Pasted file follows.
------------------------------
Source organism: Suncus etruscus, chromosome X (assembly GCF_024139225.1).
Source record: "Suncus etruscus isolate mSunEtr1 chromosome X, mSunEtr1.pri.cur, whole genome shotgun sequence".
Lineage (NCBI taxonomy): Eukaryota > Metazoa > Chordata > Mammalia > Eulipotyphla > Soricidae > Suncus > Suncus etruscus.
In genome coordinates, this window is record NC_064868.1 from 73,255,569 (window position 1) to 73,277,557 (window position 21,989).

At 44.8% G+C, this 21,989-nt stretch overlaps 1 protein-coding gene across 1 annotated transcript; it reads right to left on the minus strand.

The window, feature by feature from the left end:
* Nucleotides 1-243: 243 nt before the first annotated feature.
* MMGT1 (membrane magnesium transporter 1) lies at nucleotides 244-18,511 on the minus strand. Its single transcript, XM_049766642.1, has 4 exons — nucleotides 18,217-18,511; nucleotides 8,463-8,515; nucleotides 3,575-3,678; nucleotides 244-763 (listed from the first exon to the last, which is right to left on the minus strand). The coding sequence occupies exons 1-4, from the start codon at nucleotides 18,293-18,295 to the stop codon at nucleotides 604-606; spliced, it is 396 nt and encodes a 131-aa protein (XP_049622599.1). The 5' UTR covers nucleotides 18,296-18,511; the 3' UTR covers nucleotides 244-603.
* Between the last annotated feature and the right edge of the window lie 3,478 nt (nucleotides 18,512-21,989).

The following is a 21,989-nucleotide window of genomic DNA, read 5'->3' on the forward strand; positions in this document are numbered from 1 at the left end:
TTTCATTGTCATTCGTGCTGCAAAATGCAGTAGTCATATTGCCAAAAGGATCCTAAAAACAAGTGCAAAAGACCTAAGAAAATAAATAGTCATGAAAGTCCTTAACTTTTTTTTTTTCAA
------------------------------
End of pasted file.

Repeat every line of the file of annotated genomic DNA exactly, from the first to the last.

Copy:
Source organism: Suncus etruscus, chromosome X (assembly GCF_024139225.1).
Source record: "Suncus etruscus isolate mSunEtr1 chromosome X, mSunEtr1.pri.cur, whole genome shotgun sequence".
Lineage (NCBI taxonomy): Eukaryota > Metazoa > Chordata > Mammalia > Eulipotyphla > Soricidae > Suncus > Suncus etruscus.
In genome coordinates, this window is record NC_064868.1 from 73,255,569 (window position 1) to 73,277,557 (window position 21,989).

At 44.8% G+C, this 21,989-nt stretch overlaps 1 protein-coding gene across 1 annotated transcript; it reads right to left on the minus strand.

The window, feature by feature from the left end:
* Nucleotides 1-243: 243 nt before the first annotated feature.
* MMGT1 (membrane magnesium transporter 1) lies at nucleotides 244-18,511 on the minus strand. Its single transcript, XM_049766642.1, has 4 exons — nucleotides 18,217-18,511; nucleotides 8,463-8,515; nucleotides 3,575-3,678; nucleotides 244-763 (listed from the first exon to the last, which is right to left on the minus strand). The coding sequence occupies exons 1-4, from the start codon at nucleotides 18,293-18,295 to the stop codon at nucleotides 604-606; spliced, it is 396 nt and encodes a 131-aa protein (XP_049622599.1). The 5' UTR covers nucleotides 18,296-18,511; the 3' UTR covers nucleotides 244-603.
* Between the last annotated feature and the right edge of the window lie 3,478 nt (nucleotides 18,512-21,989).

The following is a 21,989-nucleotide window of genomic DNA, read 5'->3' on the forward strand; positions in this document are numbered from 1 at the left end:
TTTCATTGTCATTCGTGCTGCAAAATGCAGTAGTCATATTGCCAAAAGGATCCTAAAAACAAGTGCAAAAGACCTAAGAAAATAAATAGTCATGAAAGTCCTTAACTTTTTTTTTTTCAA